Posted by: davidmwilmot | September 17, 2012

A Sideways glance at parenting

A short while after our Son was born, my wife and I went to see the doctor for a bit of a check-up. As we proudly sat down in his consulting room he looked at us with a twinkle in his eye and said,  `Have you felt like bouncing him off the ceiling yet?`

We were a little taken aback at first –but it soon dawned on us that here was a very wise and caring doctor who was simply inviting us to accept the reality of the situation we were in- and not to worry about it. Yes, the joy of the birth and all the rest- but simply to accept that this was going to be hard work as well

 My own take on this moment in life is to ask couples with somewhat older children whether they can identify at what point the child became `a flippin` nuisance`. At what point did their `ideal` family life assume a very different perspective? Because this- I want to suggest- is not the disaster it may seem- but a moment of growth.

 It`s all about expectations and assumptions isn`t it? We want a baby- we get a person.

We want to be parents- we really don`t appreciate what a long haul that is.

We want one who complies with our will- we discover we can`t hold them.

We soon learn that they`re not a fashion accessory. They not about me and my fulfilment-

they`re a precious life held on trust- and to be nurtured.

We want them as friends and all too often they need to have us as authority figures to rebel against

For so many parents – these and other assumptions and expectations about how it`s going to be are challenged or simply blown out of the water. In reality, we soon learn that it`s far easier to say: `They have their own path to follow and their own mistakes to make`. To LIVE like this is this is a different matter.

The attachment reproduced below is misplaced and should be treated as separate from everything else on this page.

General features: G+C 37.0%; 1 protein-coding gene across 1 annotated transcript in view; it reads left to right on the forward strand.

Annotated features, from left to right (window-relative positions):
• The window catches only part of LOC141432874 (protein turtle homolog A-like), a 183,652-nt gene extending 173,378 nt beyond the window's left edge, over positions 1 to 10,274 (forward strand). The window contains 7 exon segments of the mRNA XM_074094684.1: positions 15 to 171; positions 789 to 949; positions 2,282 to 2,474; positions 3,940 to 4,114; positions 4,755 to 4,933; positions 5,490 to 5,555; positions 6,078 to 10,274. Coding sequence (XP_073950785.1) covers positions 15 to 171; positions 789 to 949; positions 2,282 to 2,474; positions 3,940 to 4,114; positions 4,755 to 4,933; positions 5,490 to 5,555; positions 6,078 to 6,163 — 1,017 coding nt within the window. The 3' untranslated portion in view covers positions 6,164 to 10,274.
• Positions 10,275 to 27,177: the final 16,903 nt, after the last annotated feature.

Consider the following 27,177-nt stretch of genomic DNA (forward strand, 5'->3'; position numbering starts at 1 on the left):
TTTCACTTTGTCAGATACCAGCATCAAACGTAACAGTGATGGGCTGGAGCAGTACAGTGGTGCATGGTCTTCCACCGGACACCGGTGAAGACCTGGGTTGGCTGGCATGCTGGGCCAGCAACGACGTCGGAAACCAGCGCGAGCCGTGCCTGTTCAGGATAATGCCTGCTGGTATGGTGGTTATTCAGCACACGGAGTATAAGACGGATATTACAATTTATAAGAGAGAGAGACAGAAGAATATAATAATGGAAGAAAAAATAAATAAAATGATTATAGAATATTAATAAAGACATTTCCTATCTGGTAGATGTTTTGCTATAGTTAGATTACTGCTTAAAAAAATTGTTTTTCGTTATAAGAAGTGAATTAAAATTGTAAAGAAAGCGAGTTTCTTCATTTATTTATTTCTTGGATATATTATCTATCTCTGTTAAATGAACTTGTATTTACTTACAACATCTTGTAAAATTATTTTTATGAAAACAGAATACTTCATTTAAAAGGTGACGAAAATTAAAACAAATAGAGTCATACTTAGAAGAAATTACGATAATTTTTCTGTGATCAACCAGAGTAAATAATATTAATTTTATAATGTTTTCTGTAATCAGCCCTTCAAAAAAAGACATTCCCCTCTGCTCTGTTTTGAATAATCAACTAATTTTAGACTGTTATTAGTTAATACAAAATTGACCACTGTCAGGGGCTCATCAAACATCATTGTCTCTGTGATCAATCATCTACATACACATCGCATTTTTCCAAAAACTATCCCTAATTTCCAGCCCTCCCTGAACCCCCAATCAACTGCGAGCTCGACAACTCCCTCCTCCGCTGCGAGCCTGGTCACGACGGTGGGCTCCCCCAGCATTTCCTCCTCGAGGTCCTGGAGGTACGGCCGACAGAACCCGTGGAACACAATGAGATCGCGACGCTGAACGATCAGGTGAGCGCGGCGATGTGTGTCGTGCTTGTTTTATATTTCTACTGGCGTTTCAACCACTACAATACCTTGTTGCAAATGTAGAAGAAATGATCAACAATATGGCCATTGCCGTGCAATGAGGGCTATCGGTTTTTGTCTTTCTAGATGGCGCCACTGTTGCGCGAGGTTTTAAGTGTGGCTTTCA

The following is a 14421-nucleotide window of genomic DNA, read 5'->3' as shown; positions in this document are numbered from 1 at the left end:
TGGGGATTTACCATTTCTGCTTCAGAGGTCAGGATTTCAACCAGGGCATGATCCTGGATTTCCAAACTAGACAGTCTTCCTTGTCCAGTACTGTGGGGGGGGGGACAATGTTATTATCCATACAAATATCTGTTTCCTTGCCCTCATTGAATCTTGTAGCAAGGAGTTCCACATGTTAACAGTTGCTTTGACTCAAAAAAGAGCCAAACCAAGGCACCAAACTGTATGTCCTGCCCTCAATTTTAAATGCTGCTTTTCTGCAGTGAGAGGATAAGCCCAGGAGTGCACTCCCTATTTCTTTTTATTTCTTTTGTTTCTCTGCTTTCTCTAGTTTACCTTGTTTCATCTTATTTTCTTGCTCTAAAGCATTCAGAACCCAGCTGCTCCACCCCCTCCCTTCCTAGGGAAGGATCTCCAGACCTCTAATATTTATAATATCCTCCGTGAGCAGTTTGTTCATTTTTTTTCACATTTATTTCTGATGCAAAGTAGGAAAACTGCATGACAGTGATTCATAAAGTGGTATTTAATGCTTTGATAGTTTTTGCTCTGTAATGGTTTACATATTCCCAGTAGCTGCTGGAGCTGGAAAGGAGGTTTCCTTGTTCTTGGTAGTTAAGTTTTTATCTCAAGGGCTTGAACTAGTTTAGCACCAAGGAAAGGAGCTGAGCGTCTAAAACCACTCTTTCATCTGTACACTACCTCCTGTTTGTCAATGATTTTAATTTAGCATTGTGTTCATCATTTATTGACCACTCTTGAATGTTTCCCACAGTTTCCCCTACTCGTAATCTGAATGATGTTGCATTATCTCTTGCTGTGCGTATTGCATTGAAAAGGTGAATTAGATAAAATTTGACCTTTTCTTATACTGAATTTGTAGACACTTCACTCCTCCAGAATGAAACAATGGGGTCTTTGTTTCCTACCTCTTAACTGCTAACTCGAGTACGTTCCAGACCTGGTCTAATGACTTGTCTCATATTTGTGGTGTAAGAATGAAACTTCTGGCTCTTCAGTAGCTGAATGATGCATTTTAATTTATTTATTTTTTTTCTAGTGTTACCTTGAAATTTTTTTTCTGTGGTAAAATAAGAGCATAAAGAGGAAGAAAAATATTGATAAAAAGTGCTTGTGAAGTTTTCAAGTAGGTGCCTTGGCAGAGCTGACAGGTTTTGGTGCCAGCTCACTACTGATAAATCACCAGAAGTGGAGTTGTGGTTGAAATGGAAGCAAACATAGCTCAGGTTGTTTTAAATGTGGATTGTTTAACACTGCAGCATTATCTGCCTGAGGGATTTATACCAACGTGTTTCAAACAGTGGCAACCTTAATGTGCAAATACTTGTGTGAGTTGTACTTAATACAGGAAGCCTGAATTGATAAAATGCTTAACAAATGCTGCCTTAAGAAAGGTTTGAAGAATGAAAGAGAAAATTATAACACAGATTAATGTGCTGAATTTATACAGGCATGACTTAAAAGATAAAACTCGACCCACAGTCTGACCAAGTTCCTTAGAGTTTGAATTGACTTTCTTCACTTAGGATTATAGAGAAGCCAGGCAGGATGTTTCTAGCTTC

And in reality the first joy at their birth doesn`t last. In fact nothing seems to stand still. The arrival of a child marks the beginning of that seemingly never ending quest to get into some kind of sustainable routine. And we never quite get there do we?

The arrival of a child marks the beginning of a relationship which will stretch, change and challenge quite as much as it will bless us. And we shouldn`t be surprised when we find ourselves joining that chorus of parents who find themselves saying – `I simply don`t understand or recognise my child anymore`.

 No, the problem is that our assumptions and expectations are very firmly fixed and they become the cause of a huge amount of unwarranted guilt or pride. Surely, we think- how they have turned out is all about us- not so. We`re only part of the equation- and it`s as well to be realistic about this from the very start.

 In a few months` time we Christians will celebrate the birth of another child- the birth of Christ at Bethlehem.

But one of the interesting things to note is the way- as Christ grows- peoples` assumptions and expectations about God are, in the same way challenged or blown out of the water.  This is at the heart of why –to put it mildly- Christ is such a controversial figure. He dared to suggest that when we look into His eyes we see God.

 Now I want to suggest this morning that the way of faith is for many of us, very similar to that experience of parenting. Life experience and the expectations and assumptions we have grown up with from our youth tend to clash- and many of us find ourselves saying I simply don`t understand or recognise this God anymore.